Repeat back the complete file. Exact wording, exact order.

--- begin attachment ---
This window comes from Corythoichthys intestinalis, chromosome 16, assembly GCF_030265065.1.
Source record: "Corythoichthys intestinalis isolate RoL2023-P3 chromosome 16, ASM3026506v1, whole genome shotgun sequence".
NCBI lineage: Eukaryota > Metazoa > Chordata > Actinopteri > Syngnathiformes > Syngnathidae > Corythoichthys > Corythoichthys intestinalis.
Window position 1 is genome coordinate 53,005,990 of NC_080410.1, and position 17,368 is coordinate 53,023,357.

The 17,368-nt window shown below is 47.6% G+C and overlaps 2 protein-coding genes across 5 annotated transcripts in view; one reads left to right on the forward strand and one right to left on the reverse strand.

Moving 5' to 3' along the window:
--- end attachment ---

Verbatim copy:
This window comes from Corythoichthys intestinalis, chromosome 16, assembly GCF_030265065.1.
Source record: "Corythoichthys intestinalis isolate RoL2023-P3 chromosome 16, ASM3026506v1, whole genome shotgun sequence".
NCBI lineage: Eukaryota > Metazoa > Chordata > Actinopteri > Syngnathiformes > Syngnathidae > Corythoichthys > Corythoichthys intestinalis.
Window position 1 is genome coordinate 53,005,990 of NC_080410.1, and position 17,368 is coordinate 53,023,357.

The 17,368-nt window shown below is 47.6% G+C and overlaps 2 protein-coding genes across 5 annotated transcripts in view; one reads left to right on the forward strand and one right to left on the reverse strand.

Moving 5' to 3' along the window: